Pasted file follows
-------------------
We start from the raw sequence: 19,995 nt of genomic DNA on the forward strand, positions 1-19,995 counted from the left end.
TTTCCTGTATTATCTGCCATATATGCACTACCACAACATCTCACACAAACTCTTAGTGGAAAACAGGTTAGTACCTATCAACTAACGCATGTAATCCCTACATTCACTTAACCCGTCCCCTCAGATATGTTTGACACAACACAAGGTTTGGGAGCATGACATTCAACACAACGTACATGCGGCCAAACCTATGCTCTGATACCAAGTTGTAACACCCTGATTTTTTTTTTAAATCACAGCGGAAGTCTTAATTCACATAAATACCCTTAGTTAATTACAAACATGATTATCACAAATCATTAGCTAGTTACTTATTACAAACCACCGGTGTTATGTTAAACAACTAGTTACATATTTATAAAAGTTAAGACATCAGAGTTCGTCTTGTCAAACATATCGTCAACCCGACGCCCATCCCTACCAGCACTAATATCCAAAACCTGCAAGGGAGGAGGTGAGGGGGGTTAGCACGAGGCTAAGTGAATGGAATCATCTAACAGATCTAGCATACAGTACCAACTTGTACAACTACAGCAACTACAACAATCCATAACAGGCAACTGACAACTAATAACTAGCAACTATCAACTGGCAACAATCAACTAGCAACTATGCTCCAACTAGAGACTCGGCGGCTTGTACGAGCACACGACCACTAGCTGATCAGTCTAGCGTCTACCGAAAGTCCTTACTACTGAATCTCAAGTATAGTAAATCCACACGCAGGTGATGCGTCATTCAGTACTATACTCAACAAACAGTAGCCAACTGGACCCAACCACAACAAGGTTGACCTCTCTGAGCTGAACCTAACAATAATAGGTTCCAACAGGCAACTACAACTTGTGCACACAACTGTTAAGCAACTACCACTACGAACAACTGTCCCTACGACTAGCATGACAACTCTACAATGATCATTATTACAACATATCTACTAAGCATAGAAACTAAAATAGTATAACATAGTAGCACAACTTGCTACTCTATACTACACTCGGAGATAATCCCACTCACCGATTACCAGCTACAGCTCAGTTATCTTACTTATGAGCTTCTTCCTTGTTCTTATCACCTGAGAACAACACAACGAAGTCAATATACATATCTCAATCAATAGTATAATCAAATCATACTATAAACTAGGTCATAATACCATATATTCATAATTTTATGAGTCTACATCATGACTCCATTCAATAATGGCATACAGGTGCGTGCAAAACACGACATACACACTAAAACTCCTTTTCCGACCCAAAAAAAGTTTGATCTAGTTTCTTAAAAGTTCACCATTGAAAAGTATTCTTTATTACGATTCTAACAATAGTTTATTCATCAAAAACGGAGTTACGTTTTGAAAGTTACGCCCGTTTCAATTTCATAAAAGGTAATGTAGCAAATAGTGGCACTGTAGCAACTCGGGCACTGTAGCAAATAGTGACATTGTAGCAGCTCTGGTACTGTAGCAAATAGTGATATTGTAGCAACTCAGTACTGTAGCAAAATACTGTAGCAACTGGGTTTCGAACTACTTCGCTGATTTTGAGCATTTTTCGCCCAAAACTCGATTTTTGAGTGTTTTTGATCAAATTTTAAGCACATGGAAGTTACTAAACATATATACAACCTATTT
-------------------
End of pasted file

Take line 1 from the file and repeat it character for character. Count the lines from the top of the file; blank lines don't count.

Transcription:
We start from the raw sequence: 19,995 nt of genomic DNA on the forward strand, positions 1-19,995 counted from the left end.